Taught course

Molecular and Cellular Basis of Human Disease

University of Sheffield · Department of Biomedical Science

Entry requirements

Minimum 2:1 undergraduate honours degree in a biomedical-related subject.

We also accept medical students who wish to intercalate their studies.

Months of entry


Course content

Begin your training in the mechanisms behind human disease, and learn how we can better understand and treat diseases, ready for an exciting career in academia, healthcare, industry or beyond.

Course description

This 12-month course has been designed for students who are fascinated by the fundamental processes that underpin how our bodies work at a cellular level. Whole genome sequencing and other scientific advancements have provided us with a wealth of information about the genetic changes found in disease but less is known about how these affect cellular mechanisms. Through your training, we’ll teach you the techniques that scientists use to understand how failures in key processes can lead to disease, and how we can use these discoveries to pave the way for new therapeutic treatments and biotechnologies.

At Sheffield, we’re experts in the use of animal models for understanding disease mechanisms. Our scientists then use this knowledge to perform therapeutic studies into how we can treat disease. Our researchers are exploring solutions to cardiovascular disease, using zebrafish to understand how the developing heart undergoes complex morphological rearrangements. They’re even making breakthroughs in the search for Motor Neurone Disease treatments through careful study of the genetic and cellular malfunctions that lead to disease. It’s research like this that you’ll have the chance to get involved in throughout your degree.

This course is built from a core programme of specially tailored modules, covering both the practical and theoretical side of the discipline. Lecture modules will provide you with a deep understanding of how epithelial tissues perform an essential role in our bodies, how we model human disease in the laboratory, and the causes, treatments and ongoing research into cancer. Immersive practical training modules will give you hands-on experience in laboratory techniques that underpin research in this field including cellular trafficking assays, model organism handling, CRISPR, PCR, and fluorescence microscopy..

On top of this, you’ll receive training in scientific writing and presentation skills, critical analysis skills, and statistics and data analysis skills, as well as ethics and public awareness of science, allowing you to build the key transferable skills and knowledge you’ll need to support your career ambitions.

When it comes to facilities, in the School of Biosciences we're home to the internationally renowned Bateson Centre, which is a world leading collection of academics, researchers and facilities collaborating to reduce the impact of human disease. These scientists also work closely with our cell biologists, physical scientists, computational biologists and clinicians to understand how our cells interact with the environment around them to develop improved disease therapies.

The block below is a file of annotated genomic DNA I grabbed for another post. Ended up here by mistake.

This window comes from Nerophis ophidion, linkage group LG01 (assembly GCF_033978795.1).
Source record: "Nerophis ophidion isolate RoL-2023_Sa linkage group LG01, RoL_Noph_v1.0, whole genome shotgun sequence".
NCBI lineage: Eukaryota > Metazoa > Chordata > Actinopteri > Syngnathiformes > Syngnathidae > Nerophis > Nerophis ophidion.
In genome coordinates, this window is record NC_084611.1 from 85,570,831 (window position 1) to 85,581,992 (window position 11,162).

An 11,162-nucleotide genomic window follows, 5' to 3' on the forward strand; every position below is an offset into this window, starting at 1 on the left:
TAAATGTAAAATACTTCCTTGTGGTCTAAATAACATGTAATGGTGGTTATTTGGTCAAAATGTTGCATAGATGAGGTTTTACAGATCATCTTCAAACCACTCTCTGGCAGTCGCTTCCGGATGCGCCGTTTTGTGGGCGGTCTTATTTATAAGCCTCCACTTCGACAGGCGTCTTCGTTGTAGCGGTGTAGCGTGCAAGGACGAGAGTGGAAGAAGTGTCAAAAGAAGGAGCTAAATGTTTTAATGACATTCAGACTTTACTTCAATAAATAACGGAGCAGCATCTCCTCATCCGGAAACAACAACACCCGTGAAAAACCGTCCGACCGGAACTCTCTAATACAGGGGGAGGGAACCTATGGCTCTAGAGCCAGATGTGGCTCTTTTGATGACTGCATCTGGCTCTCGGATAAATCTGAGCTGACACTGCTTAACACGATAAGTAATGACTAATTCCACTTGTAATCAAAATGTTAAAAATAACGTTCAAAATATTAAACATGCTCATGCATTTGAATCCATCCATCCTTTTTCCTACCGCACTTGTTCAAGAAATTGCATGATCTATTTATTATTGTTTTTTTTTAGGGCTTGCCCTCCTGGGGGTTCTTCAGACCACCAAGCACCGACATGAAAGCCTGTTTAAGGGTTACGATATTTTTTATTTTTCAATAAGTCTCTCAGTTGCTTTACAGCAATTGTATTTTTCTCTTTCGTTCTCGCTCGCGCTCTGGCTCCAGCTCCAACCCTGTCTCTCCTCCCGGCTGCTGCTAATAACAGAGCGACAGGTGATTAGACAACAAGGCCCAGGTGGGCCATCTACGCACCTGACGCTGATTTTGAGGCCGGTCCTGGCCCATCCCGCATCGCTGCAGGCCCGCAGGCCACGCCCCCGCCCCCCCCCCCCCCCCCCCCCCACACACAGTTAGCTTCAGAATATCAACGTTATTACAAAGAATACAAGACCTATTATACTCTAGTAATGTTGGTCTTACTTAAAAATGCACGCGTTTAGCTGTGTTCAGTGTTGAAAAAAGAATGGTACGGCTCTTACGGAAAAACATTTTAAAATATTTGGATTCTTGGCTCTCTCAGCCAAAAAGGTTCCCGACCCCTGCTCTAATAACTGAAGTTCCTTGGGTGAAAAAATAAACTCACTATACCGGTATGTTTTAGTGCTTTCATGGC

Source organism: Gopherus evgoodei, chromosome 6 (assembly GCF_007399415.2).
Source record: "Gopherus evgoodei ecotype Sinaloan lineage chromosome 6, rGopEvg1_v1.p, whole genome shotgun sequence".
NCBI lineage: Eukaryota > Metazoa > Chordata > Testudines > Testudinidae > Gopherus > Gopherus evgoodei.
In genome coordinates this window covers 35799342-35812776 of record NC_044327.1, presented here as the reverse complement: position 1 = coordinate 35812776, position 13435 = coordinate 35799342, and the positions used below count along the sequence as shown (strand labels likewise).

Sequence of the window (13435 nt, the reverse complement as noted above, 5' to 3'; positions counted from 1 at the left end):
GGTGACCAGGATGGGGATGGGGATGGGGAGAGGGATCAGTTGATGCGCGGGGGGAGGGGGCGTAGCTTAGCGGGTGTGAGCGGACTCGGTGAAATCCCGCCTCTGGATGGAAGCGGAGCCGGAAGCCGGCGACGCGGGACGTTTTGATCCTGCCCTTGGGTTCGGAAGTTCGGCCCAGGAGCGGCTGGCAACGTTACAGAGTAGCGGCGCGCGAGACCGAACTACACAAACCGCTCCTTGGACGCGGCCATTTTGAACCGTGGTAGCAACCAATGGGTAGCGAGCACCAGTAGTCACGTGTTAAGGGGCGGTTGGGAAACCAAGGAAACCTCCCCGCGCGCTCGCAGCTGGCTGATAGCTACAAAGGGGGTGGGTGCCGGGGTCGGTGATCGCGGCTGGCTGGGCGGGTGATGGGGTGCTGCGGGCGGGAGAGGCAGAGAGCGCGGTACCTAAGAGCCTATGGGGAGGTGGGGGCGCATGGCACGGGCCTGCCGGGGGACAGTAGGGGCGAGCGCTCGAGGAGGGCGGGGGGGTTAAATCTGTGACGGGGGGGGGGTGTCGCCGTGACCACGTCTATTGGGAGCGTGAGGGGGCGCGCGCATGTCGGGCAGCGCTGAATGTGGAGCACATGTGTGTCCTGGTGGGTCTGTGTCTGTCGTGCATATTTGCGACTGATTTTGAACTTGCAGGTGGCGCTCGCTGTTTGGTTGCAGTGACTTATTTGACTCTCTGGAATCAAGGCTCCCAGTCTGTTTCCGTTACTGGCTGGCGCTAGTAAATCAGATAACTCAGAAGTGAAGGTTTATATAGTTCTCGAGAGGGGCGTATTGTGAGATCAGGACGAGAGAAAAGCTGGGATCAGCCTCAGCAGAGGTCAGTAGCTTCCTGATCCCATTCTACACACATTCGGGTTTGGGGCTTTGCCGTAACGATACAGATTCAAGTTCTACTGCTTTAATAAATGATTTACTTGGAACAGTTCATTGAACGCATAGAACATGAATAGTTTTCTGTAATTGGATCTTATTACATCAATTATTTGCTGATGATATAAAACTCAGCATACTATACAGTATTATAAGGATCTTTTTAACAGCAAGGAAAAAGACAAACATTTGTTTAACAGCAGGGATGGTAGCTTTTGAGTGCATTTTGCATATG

The biggest part of the course is the independent research project. You'll spend three months researching the fundamental molecular and cellular mechanisms that contribute to disease, working with academics and researchers whose research is at the forefront of these fields. Our academics will train you to use the specialist equipment that you'll need to complete your project, and provide support to help you design your experiments, analyse your results and present your findings.

Example past research projects include:

  • Macropinocytosis as a regulator of cancer cell growth
  • Role for SUMO-Specific Protease 1 in Regulating Mitochondrial biogenesis under Hypoxia linked to Aging, Age-related Degenerative and Ischaemic Diseases
  • Host senescence responses to the typhoid toxin of Salmonella Typhi

Often, research carried out by our MSc students during their MSc research projects forms the basis of publications in peer-reviewed journals. Here are examples of past papers including student authors:

  • Walters, K., Sarsenov, R., Too, W.S. et al. Comprehensive functional profiling of long non-coding RNAs through a novel pan-cancer integration approach and modular analysis of their protein-coding gene association networks. BMC Genomics 20, 454 (2019).
  • Buckley CM, Heath VL, Guého A, Bosmani C, Knobloch P, et al. (2019) PIKfyve/Fab1 is required for efficient V-ATPase and hydrolase delivery to phagosomes, phagosomal killing, and restriction of Legionella infection. PLOS Pathogens 15(2): e1007551.


We accept medical students who wish to intercalate their studies. Find out more on the Medical School website.

Please see our University website for the most up-to-date course information: https://www.sheffield.ac.uk/postgraduate/taught/courses

Information for international students

English language requirements

Overall IELTS score of 6.5 with a minimum of 6.0 in each component, or equivalent.

For more information about entry requirements for international students, please visit https://www.sheffield.ac.uk/international/applying/postgraduate-taught

Qualification, course duration and attendance options

  • MSc
    full time
    12 months
    • Campus-based learningis available for this qualification

Course contact details

Postgraduate Admissions Tutor
+44 114 222 2341